I am an active, adventurous mature adult who has seen the world on 56 cruises to date. I travel solo (with the constant wish that more cruise lines would offer better rates for solo travelers!). I love the sea and sailing, and probably enjoy the ride on the ship as much as the ports. I remember the “old” Holland America from the years before Carnival obtained it, and wish that this historic cruise line could have remained independent. I am a Two Star Mariner with Holland America’s loyalty program. This cruise had a lot of interesting ports I’d not seen before, plus the chance to sail on a unique ship before it left the company. Due to some serious quality issues, I had to rate the cruise average, but in many ways it was also very good (service and itinerary, especially). I flew to England from Boston for the cruise, spending one night at the very good Hilton hotel near Heathrow Terminal 5. I had a private chauffeur service for the scenic ride to Dover the next morning. I’ve not officially toured Dover, but have seen some of it by car several times when arriving for cruises. Embarkation was one of the best ever at the small Dover cruise terminal. The staff are mature adults with lots of smiles and courtesy. From check-in with a very gracious lady to entering my suite, the total time was 24 minutes. Might have been even faster, but I used stairs rather than elevator from the entry level deck to my suite with my carry-on bag. My luggage arrived about 20 minutes after I did. Holland America is planning on selling the “Prinsendam” to another shipping company in July. The ship had previously been in service with Regent Seven Seas, among others. It is a small “boutique” size, with an elegant, yacht-like profile, and considering its age, looked extremely well maintained on the exterior at first glance. The classic blue and white hull of Holland America is lovely in its simplicity. The full passenger contingent is close to 800, approximately, but on this sailing we had just 535 people, mostly from the USA, England, and other English-speaking countries, plus a nice mix from around the world. Crew is international, with the famous Indonesian service crews in the cabins and dining rooms. Amenities are similar to other cruise ships, but on a smaller scale. You will not find the rock climbing walls and amusement park attractions, nor the huge size so popular with today’s newer ships. Classic, almost English country estate style décor throughout the ship. Magnificent fresh floral arrangements are everywhere, and are changed frequently throughout the ship. This cruise line must have the world’s best florists onboard their ships. It’s easy to get around inside the ship, and I was given a useful map of the ship with my room keycard upon check-in. Plenty of stairs and elevators to keep things moving. Traditional wood promenade deck circles the ship, but no jogging is allowed – have to jog on the very top deck on a designated track. The ship appeared to be extremely clean on the inside, and crew were visible night and day at their assigned housekeeping tasks. There is no spectacular atrium, only a few decks with an open center with art work in it. There are gorgeous art objects and collectibles of museum quality in display cases throughout the ship, as well as very nice paintings of the ship in its various incarnations and in various places around the globe. There is an observation lounge forward and high up in the ship with a stunning view forward. Fairly small lido buffet, lovely main dining room and other small dining venues nearby. The usual “you are here” ship maps are displayed on each deck. Nice central pool area with hot tub, sheltered areas with tables for outdoor dining nearby. One popular feature was the “America’s Test Kitchen” venue, with theater-type seating for a small audience. Whatever they cooked, however, sent its aroma throughout the entire ship, as did the galley area. A small lounge area had an elegant marble fireplace, and it looked straight out of Downton Abbey – really beautiful. Huge library with game tables, books on many subjects, computer stations, comfortable seating. The few shops were not large, but staffed by extremely nice crew. Large jewelry store, small sundries/logo item shop, usual duty-free items. The guest services area was far too small and too public, and it was often hard to hear when all the agents were serving guests and people were speaking loudly to be heard over the other guests. The future cruise consultant worked at a small desk in the main foot traffic pattern just off the guest services desk area, again with no privacy. This was a very busy and popular area, with people signing up on a clipboard for time to meet with the future cruise consultant. The clipboard filled within minutes for each day’s chance to book another cruise. Lots of very loyal cruisers and Mariners Club members on this cruise with plans for more cruises. Activities were geared toward the demographics on this cruise, and the average age seemed to be 70+. Lots of board games, bridge games, Bingo, sedentary activities suited to guests with limited mobility or health issues. There was a morning stretch class, and daily yoga for those interested. Nightly shows in the small theater with typical cruise ship entertainment. Shopping opportunities while at sea. Small casino for the gamblers, but it did not seem very popular, even in the evenings. Port talks and a lecturer about what to see and do at each port. People seemed more inclined to entertain themselves with reading, using the computers, walking, eating, time in the various bars, and socializing with people they knew. Mostly couples traveling with other couples, very few single people. I did not see a child on this cruise. There was daily Mass, as well as other religious service options, during this 14-night cruise. I’m sure I missed some of the activity options, as I am a very early riser and like to get to bed at a decent hour and read. The ship had a small but nicely equipped fitness center, which was almost entirely empty every time I was in there. Service on Holland America ships is legendary. My two experienced room stewards could easily have worked in Buckingham Palace – they were quick, discrete, respectful, courteous, friendly, and once briefed on my usual schedule, had my suite cared for at my convenience every day and night of the cruise. I never really saw these two nice men, either – they did their magic and disappeared. I never saw service carts in the corridors, either, which was a blessing for those using walkers and scooters. My two dining room waiters treated me like royalty as well, as did all the head waiters and the maitre’d. More on that in the dining review. Shop crew were all nice and friendly. Some of the spa crew seemed a bit burned out, with one manicurist who really did not seem to know what she was doing – but the hair stylist was fabulous. A few of the guest services crew had “attitude” and seemed to get aggressive, argumentative and defensive far too quickly considering the job they were doing – and they were too young to really be able to have the experience and maturity to deal with older adults. The rest of the guest services desk crew were very polite and helpful. All were enviably multilingual, as were most of the service crew within the ship. Some of the best service came from Eugene, one of the engineering staff – details to follow. Some of the service crew at lower levels did not have proper English skills to understand or communicate, unfortunately, which led to frustration in both parties in various situations. There is an obvious chain of command to get things done on this ship, and the bottom links in the chain need more skill in English. There was a nice variety of shore excursions, with good detail about level of activity, special requirements, and what to expect, travel times, etc. I had booked just one excursion, a hike for one of the island ports, but it was cancelled due to lack of people booking it. I usually explore on my own anyway, and still had an excellent time. In some ports, shuttle buses were provided and proved to be a blessing as far as saving time or not having to walk if it rained. Inevitably, some of the ports required the tender service, which seemed to run more efficiently on this small ship than the big ships. It was lovely to arrive on shore and find a canopy for shelter, and hot and cold beverages nicely dispensed, plus places to sit while waiting for the tender back to the ship. The itinerary for this ship was really a great way to sample the UK and two European countries. It included the Isle of Jersey, Falmouth England, Fishguard Wales, Greenock Scotland, Isle of Skye Scotland, Isle of Mull Scotland, Dublin Ireland, Brugge/Brussels Belgium, Antwerp Belgium, and ended at Amsterdam, The Netherlands. Nearly perfect weather most of the trip, or at least dry, and my two favorite ports were the stops at Skye and Mull. Every port had something really good and valuable to enjoy, however. Holland America offered me a last-minute upgrade for reasonably small sum, so I traded my veranda cabin for a large suite. The veranda was enormous with two wicker lounges with small foot stools, and a table. The entire seaward wall of the suite was glass. King-size bed (made from two twins), with outstanding high-quality mattress and bed linens and lots of pillows. There was a desk/vanity area with mirror, makeup mirror and chair, surrounded by storage in part of the unit. Holland America offered me a last-minute upgrade for reasonably small sum, so I traded my veranda cabin for a large suite. The veranda was enormous with two wicker lounges with small foot stools, and a table. The entire seaward wall of the suite was glass. King-size bed (made from two twins), with outstanding high-quality mattress and bed linens and lots of pillows. There was a desk/vanity area with mirror, makeup mirror and chair, surrounded by storage in part of the unit. Two bedside tables, plenty of lamps and lights. A very long marble combination bar, desk, and work space area was on one wall, with multiple storage drawers and cabinets above and below. There was also a small refrigerator in a cabinet here. Lots of bar glasses, mini-bar setup in the refrigerator, offering waters, beer, sodas, etc. Evian water in liters was on a tray. Fruit is delivered upon request, as is ice. Nice upholstered chairs, and a large curved sofa in one corner of the suite, with a large table. It would be easy to entertain at least 6 people in the space. The wood furniture was traditional, but sadly tired and chipped with some stains. The soft fabric furniture fared better. Unfortunately, the sheer curtains and too-thin drapes did not do much to keep out the daylight which seemed to start about 3 AM at the high latitude of the cruise, in May. The drapes had to be re-hung at my request due to not tracking or closing properly. There was an enormous walk-in closet with plenty of good wooden hangers. There were multiple shelves within the closet, and drawers. Slippers and toweling robe were provided, as were a huge umbrella and a clothes brush and shoehorn. This suite would be marvelous for an extended cruise, between the comfortable bed, ample storage space, and some nice useful extra amenities. However, the age of the ship is exposed when looking for USB ports (none) or any electrical outlet save one at the vanity mirror. The lights were also extremely dim, which made reading in bed nearly impossible. Large modern flat-screen TV in place over the marble workspace/bar area, with OK but not great programming. Nice handy small container near the door for the keycard and do not disturb/make up room card. While the furniture showed a lot of wear and tear, the bed linens were great, and the carpeting seemed to be in good condition. Rather dark and somber colors in the suite, but that probably is intentional to hide dirt or wear. The bathroom was gorgeous peach and cream marble, and had two compartments with sliding doors. Small toilet compartment opened off the entry foyer, with a sink, and could be closed off by two sliding doors. The main part of the bathroom had a very large tub with hand-held shower spray and unfortunately a clingy shower curtain and an old-fashioned plastic bath mat. This mat had to be replaced immediately upon arrival, as it was slimy and old – this was fixed very quickly upon request. Plenty of space around the large sink, with a modern single-lever faucet system. There were several very tiny glass shelves, and two metal rings holding small glasses. Plenty of towels and towel racks, but the towels were either new and thick and fluffy or nearly threadbare and scratchy. The main bath area had its own sliding door into the main part of the suite, and if one wanted to soak in the tub and watch the sea roll by, simply open the bathroom’s sliding door and enjoy the view straight out from the tub to the glass veranda wall and the sea. The suite bathroom was provided with Elemis toiletries. This product is considered spa quality and is famous around the world, but I found the scent overpowering and the products themselves quite drying to sensitive skin. The soft water from the ship’s desalinization system literally melted the bathroom soap. The suite was serviced twice a day, but I prefer to make my own bed and just have the bath cleaned at night, which shocked my kind stewards. They did as I asked however, and joked that I made my bed better than they did. I try to stay healthy on cruises, and the fewer hands which touch my personal things and living space, the better. The ship was entirely silent at night, so sleep quality was incredibly good, even with the early daylight. AC and heat were controllable individually in the suite, but the thermostat was a challenge, as I will detail at the end of this review. The suite was located on one of the highest decks, directly below the Lido deck, and I did not need an alarm clock for early rising – the deck crew began dragging the lounge chairs around the pool, and the tables and chairs, right at 4:30 AM. I did mention this to guest services, but it did change the situation. Being up high on the ship and quite forward, there was a lot of motion during sailing. Thankfully, there were only two rather impressive storms at sea. The motion was strong enough to remove any doubt that this was a real ship doing real sailing, and it provided a surprisingly good night’s sleep. I would not ordinarily select such a location, but the suite upgrade offer was too good to pass up, and the suite selection was very limited at the time of the upgrade. I had my dinner in the main dining room, early seating and was able to sit alone as I had requested. A nearby table with an interesting couple provided enough company if they wished to visit, which was good for both of us. The small passenger population enabled very speedy, gracious service and I never saw one waiter trying to serve 20 tables as they do on other cruise lines. The head waiters often became a bit too intrusive and hovering, but I understand they genuinely wanted their guests to enjoy the food and avoid any possible problems or issues with the menus. The chefs were Indian and Indonesian, and definitely cooked the various items in their native style. The food seemed to be heavily over-salted, and loaded with very hot spices, no matter what the food item was. Many people were complaining about their legs, feet, hands swelling and blood pressure going up from the salt. After one or two dinners that were nearly inedible, I had to talk to the head waiter and maitre’d about modifying what I ate or getting something made special. I was amazed at how much the crew leaders in the dining room, including the head chef, came to my rescue and showed me the dinner menu 24 hours ahead of serving, and if there was something there I couldn’t enjoy they would make something I could eat comfortably. The menu items were at times bizarre combinations of probable leftovers, especially the starters, with a lot of fruit items. Plenty of typical American home-cooking and comfort foods, too. Long gone are the elegant Continental gourmet cuisine of earlier cruises! I heard some comments that the meats were all very greasy. Some items were recognizable on the menu and familiar, but when they arrived, were totally different and often inedible. There is some serious confusion about the use of mayonnaise in their cooking on this ship, for instance, and some of the soups were peculiar. Fish was very good, and if one loves rice, this is the cruise line for you – they make all the world's rice varieties in rice cookers, the Asian way, and the rice was better than the breads and most of the deserts. I had room service for a very simple light breakfast, and light lunch. I do not eat at cruise ship buffets anymore, again in an attempt to remain healthy, not gain weight, and stay away from food that always seems to be dried out, cold or hot when it should be hot or cold, and I’ve seen too many people put their fingers in buffet food. Room service started out as terrible experiments for lunch. Chicken soup looked like brown dish water with garbage bits floating in it, filmed with grease. I ordered a cheese quesadilla for one lunch, and it consisted of a Middle Eastern pita bread wrap, filled with hard yellow corn kernels mixed into an onion paste. No cheese. I don’t expect authentic Mexican quesadillas on an Indonesian-themed cruise ship, but this was going a bit too far. Two regular room service stewards, both cheerful and friendly, brought whatever I needed morning and noon and delivered it at the requested time to the second, breakfast and lunch time. Trays were set up beautifully, and even tea arrived quickly and elegantly. Once the stewards knew what I liked, I could ask them to custom-make an item like a quesadilla and it arrived perfectly cooked and prepared. It does take time, patience and some team effort to get cruise ship food the right way, and while there may be initial frustration, eventually on my cruise it all worked out beautifully. I believe the ship provisioned in England before it sailed, and that may account for some of the rather unique food items and ingredients. The suite’s minibar was restocked as needed, but nothing in there was free. Other than one Diet Coke, I did not have anything else from the minibar stock. A few times, I noticed some room-service plates and dining room plates which had areas of a thin film of grease on them. This ship did not appear to be welcoming to children. Perhaps there was a designated child entertainment area on board, but it there was, I never saw it. I did not see any babies or children on this cruise. Entertainment featured something for everybody, be it quiet board games, reading, the evening main show featuring the typical singers, magicians, dancers and specialty entertainers. I only watched a time of one of the pianists who performed, and he was very good. The singers seemed to be a full note or two off key, with tired old song and dance numbers in the “Broadway” style show entertainment. There were never enough seats for the early show with many people standing in the back of the theater. My favorite entertainers on the cruise were the two musicians who played chamber music in the Explorer’s Lounge. They deserved a better venue, as people constantly talked while they were playing, and there was a lot of foot traffic back and forth in front of them. One gentleman played the piano, and the other the violin. They were from Hungary and Romania, and obviously had serious and excellent classical training. Requests were welcomed, and everyone eventually heard a favorite piece. They played three 45 minute sets after dinner, and I usually went to at least two every night. It was so relaxing and soothing it was hard to stay awake, and with the older crowd as audience, some people went to sleep. Nothing bothered these two young gentlemen during their performing, even enormous rough seas one night. They should have been a featured concert in the main theater. Very sociable and gracious to chat with, as well. There were a variety of movies on the TV system in the cabins, but some were old and outdated. Lots of “commercials” for shore excursions and shopping on the TV, as well. There was a singer and/or pianist in the bar or bars, but as I don’t do the bar scene, can’t really report on that. There was a late-night DJ or some kind of music advertised, but most of the guests retired early. The best entertainment I saw in the theater was a music group brought onboard during the long port call at Dublin, with classic Irish humor, songs and some fabulous music and traditional Irish dancing. This group had some of us singing with them and dancing in the aisles! Fabulous! The last night of the cruise, the ship slowly moved along the Scheldt River and into a series of locks on its way to Amsterdam’s busy port. With the early daylight and needing to be up very early for the express departure, I was up at 3:30 AM, and enjoyed watching the slow progress down the river and the locks. There was a hazy blue mist or fog part of the way, and huge flocks of lovely white swans serenely floating in the water as the shipped quietly slipped past them. Worth getting up early to see this last bit of serenity before returning to the reality of a big city and hectic airport experience. Disembarkation was as nice as embarkation, at least for me. I chose the express departure option, and at 7:15 AM was able to haul my own load of bags off the ship and into the terminal, right on time. It took probably 10 minutes altogether, and was a blessing, as I had a private tour booked for Amsterdam before being taken to the airport by my fantastically good guide. While most of my cruise experience was really very good, unfortunately there were some things which made me seriously consider leaving the ship at the first port after Dover. I was wondering about the condition of the ship, considering its imminent sale in two months. I’d not sailed with Holland America in 15 years, and was also curious if the level of service was the same and the serene, adult, quiet ambience still reigned. Probably the most annoying issue was the appearance of dirty brown water, twice during the cruise, from the bathroom sink and shower and in the toilet. Some problem with the storage tank, supposedly. Of course this necessitated requesting bottled water. I can’t digest the Evian water placed in the stateroom, and asked for something different. I spent most of one whole day trying to communicate with people lacking English that I needed to get a different brand of water, and they kept bringing more Evian. Had to hassle with the guest services crew about this, and finally a gentleman who was in charge of the main bar found two varieties in the crew provision area and sent a bottle of each to my suite for me to try. Both were good and I chose one brand. I was told the water would be free for the cruise, and a large quantity was delivered. I had to wash my face and brush my teeth with this water, as the brown water took two days at least to finally clear. I never trusted it after that anyway. A few days before the end of the cruise, a bill came for the last delivery of bottled water, and I protested that it was supposed to be free. Guest services would not budge however, and I had to pay for the water. The second issue was the ventilation system in the suite. Noise level out of the bathroom vents and the main suite area was that of a jet in flight. I called guest services, who sent two useless people who could not communicate, and then Eugene arrived – the ship needs 100 Eugenes, he was that skilled and wonderful. He removed the suite’s main grill and pulled out foot after foot of filthy, blackened, disgusting sooty foam filter material. The carpet was coated with this stuff, and a tray of clean glasses was soiled. The soot and dust floated throughout the suite, and I don’t want to think about what we were all breathing. I covered my nose and mouth and got as far away from this mess as I could, but it was still in the air. Eugene vacuumed out the ducting as far as the vacuum wand reached, and then put clean new foam filters in and adjusted the air flow. Blessed silence finally. He then did the same thing with the bathroom vents, which had the same filth in them, and they too became silent while doing their job. This is something which should have been cleaned and routinely inspected and apparently had been neglected, perhaps in view of the upcoming sale. For whatever reason, this issue was addressed in the early evening, but due to the mess it ran on into the late evening. Unfortunately, the stewards, who were called by Eugene to clean up the horrible mess and replace the soiled chair, did not realize that the water was still running brown in the bathroom – they turned on the water full force to check it, which splashed all over the just-cleaned bathroom, and they had to clean it all over again, as well as clean up the bathroom mess from the vents. It took hours, and was a terrible way to spend an evening on a cruise. The ship had a nice little laundry for guest on several decks. This was somewhat of a challenge to use, however, as the instructions on the machines were in Dutch. There was a translation of sorts, thankfully, and use of the facilities was free. Even detergent was provided. Nice when everything worked. However, there were problems with some of the machines, which often stopped mid-cycle. Once again, I called the fabulous Eugene, but had to go through several episodes of very young crewmen trying to fix things but not understanding a word of English. They had to call their supervisors, who talked to me and then called Eugene, which wasted a lot of time. I doubt they ever fixed everything so all the machines worked at the same time, but at least the laundry got done. I’ve never seen such complicated washers in my life, but it beats having to wash things in the bathroom sink, and was a good way to learn some basic Dutch words, no kidding. A cruise ship is a foreign country, so why not take advantage of what one can learn while having (or enduring) new experiences. If we want things to be the same as at home, just stay home. I was mildly annoyed to be told that I could not jog on the promenade deck. It was usually deserted, and I jog silently and slowly. I was told by Guest Services that the bridge “would get me” and stop me if I used the prom deck, so I was stuck up in the wind, stack soot and some cigarette smoke on the top of the ship where the jogging track was. Never could figure out what the issue was about the prom deck. My one manicure in the spa was a disaster, performed by a burned-out or unhappy young woman who did not really know the proper way to do a manicure. My nails looked horrible, and it was very painful. On the journey up the Scheldt River to Antwerp during the night, the ship passed an enormous refinery or chemical plant or some such structure which seemed to stretch for miles. I was awakened by the stench of what seemed to be burning hair and garbage, and got up to look in the cabin for a problem, and looked outside to see this facility erupting huge clouds of smoke into the air. I opened the door to the veranda, and could smell the stink coming from this place. The horrible odor made further sleep impossible, and permeated the entire ship for almost two days. My first purchase in Antwerp was a solid air freshener to put in my suite – nothing got rid of the stench, even with the veranda door opened once in Antwerp. I was not the only guest who complained about this, and there wasn’t much to be done – there had to be some source of ventilation for air into the inside of the ship, even if the air was polluted. The thermostat in my suite was placed almost at ceiling height up one wall. The tiny numbers, in Celsius, were nearly impossible to read even with strong reading glasses. Whoever decided to place this important device at such an impractical height was either 7 feet tall or a fool. With the large variables in the cruise climates, both heat and cooling were necessary at times. Outrageous pricing on the internet – one paid for 24 hours of usage, rather than by the minute and it averaged out to about $24 US per day, even if used for minutes or an hour or two. Costs were slightly lower with buying a package, but it was still far too expensive. Service was slow, and several times could not be accessed at all from my suite. I had to use the public computers, and was thankful to see large canisters of antibacterial wipes near each station. Lots of very sick people in this ship, coughing and sneezing all over everything, including the keyboards and computers. Guest services, or somebody in the crew, kindly delivered a large plate of chocolate-covered strawberries to my suite as the list of problems began to increase, but since I cannot digest fruit, I had to sadly decline the peace offering. In summary, despite the long list of problems, Holland America is still the proud old company it began as, even if Carnival has imposed its cost-cutting measures in some areas. There was still a feeling of quality and class, especially on this lovely older ship and among the senior and “mature” passenger contingent. It was a very quiet cruise, with none of the carnival-barker hawking of “seminars”, art auctions, bingo games, etc. Especially appreciated was the fact that nobody used the little line about “have an EXCELLENT day,”, which is really just trolling for good reviews, as Princess and other cruise lines so irritatingly continue to do. The American cruise director had a lovely speaking voice and would make a few short important announcements as required, but otherwise it was blessedly silent. No blasting of loud, noise-machine type music in the public spaces, either. The captain was magnificent in his ability to clearly communicate and keep the guests informed – very good with his detailed nautical reports once a day as well. The famed Indonesian and Asian level of service is still there, maybe even better than years ago. I was impressed and gratified that the long letter I sent to the main office of Holland America upon my return home, listing the issues which were extremely upsetting and annoying during my cruise, was actually read by a human and generated a reply from a human, and not a computer-generated generic “so sorry” letter. The agent sent a very nice letter to me in reply, in a timely manner, acknowledging my concerns and problems, and seemed genuinely distressed that my cruise was not 100% perfect in every way. I was also given a large discount on my next booked cruise. This is what one would expect from a company with as old and reassuring a history of customer satisfaction as Holland America’s, but if such expectations could usually be counted on in the past, they have become lovely surprises when they turn up in the world of cruising today with the level of guest satisfaction at the excellent level far less common than it used to be. Holland America is clearly proud of its reputation, and obviously seeks to retain it. Would I sail on this cruise line again? I have a short coastal cruise booked for this fall, and hoping the good things remain and the problem issues are few or non-existent. Read Less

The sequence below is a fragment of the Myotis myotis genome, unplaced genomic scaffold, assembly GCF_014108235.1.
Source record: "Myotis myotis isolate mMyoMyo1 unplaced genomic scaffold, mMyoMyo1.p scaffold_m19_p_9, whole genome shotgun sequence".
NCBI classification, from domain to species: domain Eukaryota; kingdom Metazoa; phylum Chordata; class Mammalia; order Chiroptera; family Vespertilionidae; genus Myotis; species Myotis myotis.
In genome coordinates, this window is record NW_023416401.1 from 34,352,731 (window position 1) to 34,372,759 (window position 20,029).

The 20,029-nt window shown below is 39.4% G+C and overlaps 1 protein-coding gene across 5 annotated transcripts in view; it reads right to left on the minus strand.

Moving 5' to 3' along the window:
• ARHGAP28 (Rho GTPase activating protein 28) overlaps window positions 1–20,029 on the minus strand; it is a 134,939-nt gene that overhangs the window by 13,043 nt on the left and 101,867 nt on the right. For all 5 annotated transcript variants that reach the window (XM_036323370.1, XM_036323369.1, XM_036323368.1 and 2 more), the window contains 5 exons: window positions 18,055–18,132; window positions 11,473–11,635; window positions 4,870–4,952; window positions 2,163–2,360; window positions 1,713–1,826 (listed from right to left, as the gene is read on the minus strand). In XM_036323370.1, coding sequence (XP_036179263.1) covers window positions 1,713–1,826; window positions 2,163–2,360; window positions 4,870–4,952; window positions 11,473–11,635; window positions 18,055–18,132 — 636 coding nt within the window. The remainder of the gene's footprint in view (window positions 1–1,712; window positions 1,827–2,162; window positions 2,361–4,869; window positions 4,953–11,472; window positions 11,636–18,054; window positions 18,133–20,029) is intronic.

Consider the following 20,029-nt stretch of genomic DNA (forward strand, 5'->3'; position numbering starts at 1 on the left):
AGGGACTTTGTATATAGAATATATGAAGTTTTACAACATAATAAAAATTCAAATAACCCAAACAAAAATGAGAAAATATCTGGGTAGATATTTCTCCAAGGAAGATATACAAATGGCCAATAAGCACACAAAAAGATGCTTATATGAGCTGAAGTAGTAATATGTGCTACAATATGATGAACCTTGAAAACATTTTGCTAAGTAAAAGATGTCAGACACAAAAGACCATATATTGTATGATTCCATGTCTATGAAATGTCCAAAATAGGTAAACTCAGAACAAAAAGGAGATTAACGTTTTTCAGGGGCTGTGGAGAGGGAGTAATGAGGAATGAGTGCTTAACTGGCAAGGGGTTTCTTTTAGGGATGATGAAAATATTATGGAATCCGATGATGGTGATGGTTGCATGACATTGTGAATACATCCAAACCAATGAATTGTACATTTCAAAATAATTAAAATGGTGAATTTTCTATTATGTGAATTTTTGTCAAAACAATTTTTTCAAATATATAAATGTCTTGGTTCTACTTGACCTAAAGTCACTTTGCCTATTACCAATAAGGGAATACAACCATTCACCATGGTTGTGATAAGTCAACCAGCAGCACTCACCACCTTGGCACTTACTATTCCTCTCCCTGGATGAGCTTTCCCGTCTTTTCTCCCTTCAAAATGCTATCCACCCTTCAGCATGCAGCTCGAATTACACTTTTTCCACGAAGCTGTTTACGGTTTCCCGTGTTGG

Sail Date May 2019